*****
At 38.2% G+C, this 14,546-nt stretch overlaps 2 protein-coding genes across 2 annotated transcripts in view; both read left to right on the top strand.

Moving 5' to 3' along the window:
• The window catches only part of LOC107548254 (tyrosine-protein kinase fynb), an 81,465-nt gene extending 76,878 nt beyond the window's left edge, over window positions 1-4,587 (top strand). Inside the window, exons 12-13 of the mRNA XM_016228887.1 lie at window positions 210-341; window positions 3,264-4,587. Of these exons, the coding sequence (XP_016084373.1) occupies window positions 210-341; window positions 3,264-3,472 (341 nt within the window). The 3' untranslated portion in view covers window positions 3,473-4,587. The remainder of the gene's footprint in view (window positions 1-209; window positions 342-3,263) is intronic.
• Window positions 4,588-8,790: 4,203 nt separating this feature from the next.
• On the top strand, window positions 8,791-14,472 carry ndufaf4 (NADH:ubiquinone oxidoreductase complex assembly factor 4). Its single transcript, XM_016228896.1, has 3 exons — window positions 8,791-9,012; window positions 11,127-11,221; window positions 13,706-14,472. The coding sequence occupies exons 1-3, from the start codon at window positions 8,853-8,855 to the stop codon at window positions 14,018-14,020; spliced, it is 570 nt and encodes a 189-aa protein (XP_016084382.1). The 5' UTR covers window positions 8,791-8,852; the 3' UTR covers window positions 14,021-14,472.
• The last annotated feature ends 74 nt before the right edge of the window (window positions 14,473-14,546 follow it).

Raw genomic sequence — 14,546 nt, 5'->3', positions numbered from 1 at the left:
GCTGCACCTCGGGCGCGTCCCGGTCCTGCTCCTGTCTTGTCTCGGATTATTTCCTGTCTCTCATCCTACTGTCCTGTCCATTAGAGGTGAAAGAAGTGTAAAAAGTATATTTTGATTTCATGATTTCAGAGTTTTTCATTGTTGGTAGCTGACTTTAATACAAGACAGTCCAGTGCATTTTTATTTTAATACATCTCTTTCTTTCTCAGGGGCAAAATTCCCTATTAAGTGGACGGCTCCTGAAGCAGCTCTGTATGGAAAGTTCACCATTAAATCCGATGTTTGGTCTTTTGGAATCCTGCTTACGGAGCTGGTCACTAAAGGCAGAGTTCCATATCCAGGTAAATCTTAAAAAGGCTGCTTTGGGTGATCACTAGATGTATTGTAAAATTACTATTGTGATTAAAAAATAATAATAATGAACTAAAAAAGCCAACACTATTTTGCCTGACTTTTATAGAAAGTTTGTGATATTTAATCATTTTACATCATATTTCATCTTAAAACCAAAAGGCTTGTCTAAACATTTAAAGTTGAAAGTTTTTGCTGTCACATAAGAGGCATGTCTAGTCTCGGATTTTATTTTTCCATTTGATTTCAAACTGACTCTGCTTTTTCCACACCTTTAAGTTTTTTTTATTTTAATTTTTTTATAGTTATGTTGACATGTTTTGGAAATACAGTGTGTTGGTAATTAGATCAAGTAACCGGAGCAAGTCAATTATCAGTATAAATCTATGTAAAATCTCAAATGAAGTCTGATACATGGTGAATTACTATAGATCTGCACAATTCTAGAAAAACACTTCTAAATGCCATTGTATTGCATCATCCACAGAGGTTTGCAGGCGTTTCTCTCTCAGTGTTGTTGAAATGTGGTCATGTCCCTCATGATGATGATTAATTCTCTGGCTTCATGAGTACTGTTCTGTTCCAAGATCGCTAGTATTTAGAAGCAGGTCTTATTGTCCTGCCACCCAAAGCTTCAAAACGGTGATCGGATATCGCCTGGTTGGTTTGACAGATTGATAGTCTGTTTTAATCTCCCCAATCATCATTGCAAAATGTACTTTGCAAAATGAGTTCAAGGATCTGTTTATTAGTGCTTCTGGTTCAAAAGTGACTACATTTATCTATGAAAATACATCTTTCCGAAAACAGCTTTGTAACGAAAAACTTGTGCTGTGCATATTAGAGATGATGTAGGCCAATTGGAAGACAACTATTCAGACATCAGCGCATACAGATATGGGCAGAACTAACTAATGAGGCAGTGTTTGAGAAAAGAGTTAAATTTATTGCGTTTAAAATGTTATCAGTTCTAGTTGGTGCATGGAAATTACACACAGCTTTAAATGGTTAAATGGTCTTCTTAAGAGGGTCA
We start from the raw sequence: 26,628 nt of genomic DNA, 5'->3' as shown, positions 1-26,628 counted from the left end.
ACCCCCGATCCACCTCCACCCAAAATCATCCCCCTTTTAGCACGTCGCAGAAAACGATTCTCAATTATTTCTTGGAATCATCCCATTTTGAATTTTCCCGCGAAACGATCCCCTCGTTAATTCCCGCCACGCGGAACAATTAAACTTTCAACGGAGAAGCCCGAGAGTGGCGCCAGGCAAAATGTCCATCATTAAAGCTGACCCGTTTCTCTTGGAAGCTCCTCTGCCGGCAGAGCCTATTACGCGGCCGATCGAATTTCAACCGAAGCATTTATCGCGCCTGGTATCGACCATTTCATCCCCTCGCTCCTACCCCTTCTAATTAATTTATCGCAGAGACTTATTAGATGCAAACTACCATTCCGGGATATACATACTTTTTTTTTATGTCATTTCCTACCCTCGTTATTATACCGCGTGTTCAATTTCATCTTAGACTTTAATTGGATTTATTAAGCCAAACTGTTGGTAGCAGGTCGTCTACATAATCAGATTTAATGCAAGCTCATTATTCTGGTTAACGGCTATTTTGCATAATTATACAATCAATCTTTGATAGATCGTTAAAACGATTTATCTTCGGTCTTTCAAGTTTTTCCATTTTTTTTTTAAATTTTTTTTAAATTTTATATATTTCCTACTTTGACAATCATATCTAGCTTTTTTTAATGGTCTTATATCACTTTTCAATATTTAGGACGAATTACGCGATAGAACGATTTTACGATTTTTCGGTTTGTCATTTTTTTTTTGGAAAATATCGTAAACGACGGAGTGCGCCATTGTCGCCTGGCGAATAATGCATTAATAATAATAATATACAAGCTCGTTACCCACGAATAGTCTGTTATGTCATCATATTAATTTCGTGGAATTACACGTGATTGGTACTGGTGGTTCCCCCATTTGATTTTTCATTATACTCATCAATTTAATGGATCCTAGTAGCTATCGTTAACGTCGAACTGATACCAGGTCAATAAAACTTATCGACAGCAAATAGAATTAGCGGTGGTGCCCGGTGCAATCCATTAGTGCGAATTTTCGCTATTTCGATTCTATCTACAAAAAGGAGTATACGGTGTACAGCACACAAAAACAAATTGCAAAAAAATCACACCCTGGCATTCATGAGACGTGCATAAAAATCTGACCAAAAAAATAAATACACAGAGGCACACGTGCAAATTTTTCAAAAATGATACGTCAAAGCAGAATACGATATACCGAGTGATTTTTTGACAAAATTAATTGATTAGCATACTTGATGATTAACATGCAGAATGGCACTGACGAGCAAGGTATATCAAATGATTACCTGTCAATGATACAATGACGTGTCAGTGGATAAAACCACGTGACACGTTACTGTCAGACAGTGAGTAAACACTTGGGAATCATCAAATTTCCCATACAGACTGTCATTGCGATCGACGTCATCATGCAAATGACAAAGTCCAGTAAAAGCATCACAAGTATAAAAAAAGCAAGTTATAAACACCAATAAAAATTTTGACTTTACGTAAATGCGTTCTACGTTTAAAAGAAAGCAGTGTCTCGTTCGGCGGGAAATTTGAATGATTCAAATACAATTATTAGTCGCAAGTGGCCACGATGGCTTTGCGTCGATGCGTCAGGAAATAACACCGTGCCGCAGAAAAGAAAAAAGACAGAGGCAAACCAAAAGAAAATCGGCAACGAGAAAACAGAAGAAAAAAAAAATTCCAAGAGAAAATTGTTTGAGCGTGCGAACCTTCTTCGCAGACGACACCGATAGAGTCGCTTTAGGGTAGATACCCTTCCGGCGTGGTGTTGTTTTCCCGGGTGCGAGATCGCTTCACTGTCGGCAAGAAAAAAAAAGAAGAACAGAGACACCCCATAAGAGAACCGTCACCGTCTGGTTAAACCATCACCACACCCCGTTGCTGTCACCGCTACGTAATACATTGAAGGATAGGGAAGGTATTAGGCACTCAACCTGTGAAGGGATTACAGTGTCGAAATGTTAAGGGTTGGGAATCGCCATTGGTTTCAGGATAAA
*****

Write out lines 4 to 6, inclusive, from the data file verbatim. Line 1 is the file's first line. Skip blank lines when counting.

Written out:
• Window positions 4,588-8,790: 4,203 nt separating this feature from the next.
• On the top strand, window positions 8,791-14,472 carry ndufaf4 (NADH:ubiquinone oxidoreductase complex assembly factor 4). Its single transcript, XM_016228896.1, has 3 exons — window positions 8,791-9,012; window positions 11,127-11,221; window positions 13,706-14,472. The coding sequence occupies exons 1-3, from the start codon at window positions 8,853-8,855 to the stop codon at window positions 14,018-14,020; spliced, it is 570 nt and encodes a 189-aa protein (XP_016084382.1). The 5' UTR covers window positions 8,791-8,852; the 3' UTR covers window positions 14,021-14,472.
• The last annotated feature ends 74 nt before the right edge of the window (window positions 14,473-14,546 follow it).